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click above for more pics of the Tesla Roadster being crash tested

Yesterday the National Highway Traffic Safety Administration approved a waiver for Tesla Motors so that its all-electric Roadster could be sold in the U.S. despite not meeting advanced federal air bag requirements. Of note, however, are some comments made by the NHTSA when the waiver was granted. The organization gave Tesla Motors the pass because it did try to meet the government's advanced air bag standards and the Roadster will, of course, have airbags, but also because the, "public interest is served by encouraging the development of fuel-efficient and alternative-fueled vehicles."

While the NHTSA may want to come off as the benevolent bureaucracy that's promoting the future of motoring by granting this waiver, the truth is that a number of automakers have received the same free pass for their high-end, low volume supercars, including Ferrari, Bugatti and even Lotus for the Elise on which the Tesla Roadster is based. Ferraris and Bugattis are hardly examples of "fuel-efficient and alternative-fueled vehicles", and if the Elise was granted a waiver for its airbags, there's no reason to withhold it from the closely related Tesla Roadster. It is true that if Tesla Motors wasn't granted the waiver, it would not be able to deliver the first sold out batch of 2008 Roadsters in the U.S. and development of its next vehicle, the all-electric White Star sedan, would be cancelled. But we think the waiver was a pretty safe bet all along. Thanks to everyone who sent in this tip!

[Source: Kansas.com via Engadget]



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    • 1 Second Ago
  • 6 Comments
      • 7 Years Ago
      Adding airbags, advanced or not, has always seemed like a band-aid fix to the fundamental problem of the steering wheel and the column that holds it, set to operate like a medieval battering ram.

      I have been developing a car from scratch, where I refuse to accept the preconceived notions that have come down to us from the early automobile days. While my beginning concern was with efficiency, I soon realized that there was an opportunity to set the right precedent in safety design. Actually, I am terrified of lawsuits. And I also am terrified of feeling guilty for every unnecessary injury.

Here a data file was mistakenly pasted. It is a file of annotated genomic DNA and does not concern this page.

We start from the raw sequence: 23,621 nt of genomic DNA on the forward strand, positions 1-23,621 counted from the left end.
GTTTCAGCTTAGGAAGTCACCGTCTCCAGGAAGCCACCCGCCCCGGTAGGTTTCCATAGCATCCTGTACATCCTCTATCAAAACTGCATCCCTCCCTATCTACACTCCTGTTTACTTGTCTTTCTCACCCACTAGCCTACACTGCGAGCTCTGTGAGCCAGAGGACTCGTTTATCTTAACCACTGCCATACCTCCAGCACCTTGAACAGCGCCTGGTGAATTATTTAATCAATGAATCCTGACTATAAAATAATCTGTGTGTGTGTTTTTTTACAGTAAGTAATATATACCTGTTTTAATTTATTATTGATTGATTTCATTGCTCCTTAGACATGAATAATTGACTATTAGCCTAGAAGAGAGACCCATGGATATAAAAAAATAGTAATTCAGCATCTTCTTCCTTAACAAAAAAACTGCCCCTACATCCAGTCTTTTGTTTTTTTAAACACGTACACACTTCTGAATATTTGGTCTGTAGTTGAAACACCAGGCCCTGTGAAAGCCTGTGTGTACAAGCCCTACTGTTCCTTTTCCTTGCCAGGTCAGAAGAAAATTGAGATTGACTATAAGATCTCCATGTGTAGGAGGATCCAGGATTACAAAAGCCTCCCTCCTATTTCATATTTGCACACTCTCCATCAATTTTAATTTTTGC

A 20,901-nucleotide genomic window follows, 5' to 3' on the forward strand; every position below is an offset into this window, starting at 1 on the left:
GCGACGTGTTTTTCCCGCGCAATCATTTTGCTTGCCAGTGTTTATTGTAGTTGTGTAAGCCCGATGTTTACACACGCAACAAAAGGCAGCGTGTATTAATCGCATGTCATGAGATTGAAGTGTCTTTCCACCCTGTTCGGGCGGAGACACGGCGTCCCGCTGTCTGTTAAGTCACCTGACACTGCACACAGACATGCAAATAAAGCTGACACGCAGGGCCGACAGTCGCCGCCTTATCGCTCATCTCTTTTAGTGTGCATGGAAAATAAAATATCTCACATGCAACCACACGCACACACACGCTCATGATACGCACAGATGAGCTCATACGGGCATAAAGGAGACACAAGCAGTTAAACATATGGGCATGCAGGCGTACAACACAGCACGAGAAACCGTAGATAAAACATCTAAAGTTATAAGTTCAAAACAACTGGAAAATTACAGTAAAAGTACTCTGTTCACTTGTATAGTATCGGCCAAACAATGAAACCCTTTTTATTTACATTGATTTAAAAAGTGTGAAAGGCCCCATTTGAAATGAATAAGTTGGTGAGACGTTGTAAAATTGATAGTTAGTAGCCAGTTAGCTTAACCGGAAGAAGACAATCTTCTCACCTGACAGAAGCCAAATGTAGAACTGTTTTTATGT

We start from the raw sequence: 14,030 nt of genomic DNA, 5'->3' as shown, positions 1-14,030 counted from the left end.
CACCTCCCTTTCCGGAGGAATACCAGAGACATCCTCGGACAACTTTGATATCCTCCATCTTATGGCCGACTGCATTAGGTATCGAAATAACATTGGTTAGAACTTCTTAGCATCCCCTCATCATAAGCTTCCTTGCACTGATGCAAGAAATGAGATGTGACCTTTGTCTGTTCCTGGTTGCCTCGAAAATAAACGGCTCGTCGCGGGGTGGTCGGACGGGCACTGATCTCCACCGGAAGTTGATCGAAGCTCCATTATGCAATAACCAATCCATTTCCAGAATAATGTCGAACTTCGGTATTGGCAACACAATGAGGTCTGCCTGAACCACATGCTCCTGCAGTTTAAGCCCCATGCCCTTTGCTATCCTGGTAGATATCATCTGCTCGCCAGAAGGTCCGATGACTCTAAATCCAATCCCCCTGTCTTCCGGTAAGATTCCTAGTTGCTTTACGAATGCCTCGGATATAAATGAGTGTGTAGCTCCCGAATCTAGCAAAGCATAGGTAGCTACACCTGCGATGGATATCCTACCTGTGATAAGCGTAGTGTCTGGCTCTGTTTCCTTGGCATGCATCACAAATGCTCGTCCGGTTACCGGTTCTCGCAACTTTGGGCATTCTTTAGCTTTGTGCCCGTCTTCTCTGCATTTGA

One feature is the elimination of the steering wheel in favor of control levers on each side of the drivers space, with a handle for each of the driver's two hands. There would be no hard structure in front of the driver, rather a deep pad would be permanently fixed in the critical space in front of the driver.

      I also eliminate side doors, rather continuous steel beams are arranged to protect occupants. You will need to look at the website http://www.miastrada.com to see pictures of how people enter this car.

      You might have noticed that I failed to mention an airbag for the right front seat. Guess why: there is no right front seat. Guess what I think of the right front seat: It is a stupid contraption of monumental proportions, possibly ranking as the world's biggest mistake. It is the biggest cause of global warming and climate change.

      I puzzle how this came about. Before the car people accepted riding singley or in tandem on a horse if they wanted to seriously get somewhere. Of course, if you wanted to drag all your possessions, a cow, and a place to sleep along with you, a Conestoga wagon was quite nifty. If the farmer wanted to take his wife to town, and make it into a social event, a carriage was nice. I guess the last requirement got us into the mess we are now in; that and Henry Ford.